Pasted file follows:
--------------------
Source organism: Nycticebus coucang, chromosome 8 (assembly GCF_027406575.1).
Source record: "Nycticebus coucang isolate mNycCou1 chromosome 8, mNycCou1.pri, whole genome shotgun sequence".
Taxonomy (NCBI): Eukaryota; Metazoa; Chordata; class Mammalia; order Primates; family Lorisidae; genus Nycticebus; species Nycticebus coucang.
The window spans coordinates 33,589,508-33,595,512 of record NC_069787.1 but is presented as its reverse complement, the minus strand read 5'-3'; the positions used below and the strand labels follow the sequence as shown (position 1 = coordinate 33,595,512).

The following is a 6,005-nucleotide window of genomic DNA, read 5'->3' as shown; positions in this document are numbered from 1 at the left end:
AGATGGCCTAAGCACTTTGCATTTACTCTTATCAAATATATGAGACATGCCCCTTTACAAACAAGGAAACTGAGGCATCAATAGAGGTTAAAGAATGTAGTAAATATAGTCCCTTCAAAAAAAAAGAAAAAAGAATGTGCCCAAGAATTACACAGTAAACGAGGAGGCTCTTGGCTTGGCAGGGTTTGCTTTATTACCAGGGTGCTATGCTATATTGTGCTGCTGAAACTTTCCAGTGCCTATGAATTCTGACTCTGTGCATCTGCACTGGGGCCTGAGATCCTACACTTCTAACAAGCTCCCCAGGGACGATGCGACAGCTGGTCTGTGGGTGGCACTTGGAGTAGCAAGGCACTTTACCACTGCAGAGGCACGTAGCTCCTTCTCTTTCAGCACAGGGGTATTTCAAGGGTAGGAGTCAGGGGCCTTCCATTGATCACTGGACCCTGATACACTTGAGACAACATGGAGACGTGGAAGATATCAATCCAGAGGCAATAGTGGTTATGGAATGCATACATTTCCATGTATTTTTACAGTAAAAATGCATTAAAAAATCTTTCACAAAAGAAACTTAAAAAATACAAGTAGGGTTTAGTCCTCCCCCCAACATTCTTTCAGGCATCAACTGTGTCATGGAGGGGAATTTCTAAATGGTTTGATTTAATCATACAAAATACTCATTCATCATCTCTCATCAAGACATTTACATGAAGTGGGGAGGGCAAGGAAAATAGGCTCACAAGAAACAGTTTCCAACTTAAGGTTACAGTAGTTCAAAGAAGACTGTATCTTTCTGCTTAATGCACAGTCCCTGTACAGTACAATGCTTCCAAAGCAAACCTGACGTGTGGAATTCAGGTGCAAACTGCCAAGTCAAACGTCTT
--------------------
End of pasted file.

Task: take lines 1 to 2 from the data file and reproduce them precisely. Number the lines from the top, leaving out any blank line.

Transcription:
Source organism: Nycticebus coucang, chromosome 8 (assembly GCF_027406575.1).
Source record: "Nycticebus coucang isolate mNycCou1 chromosome 8, mNycCou1.pri, whole genome shotgun sequence".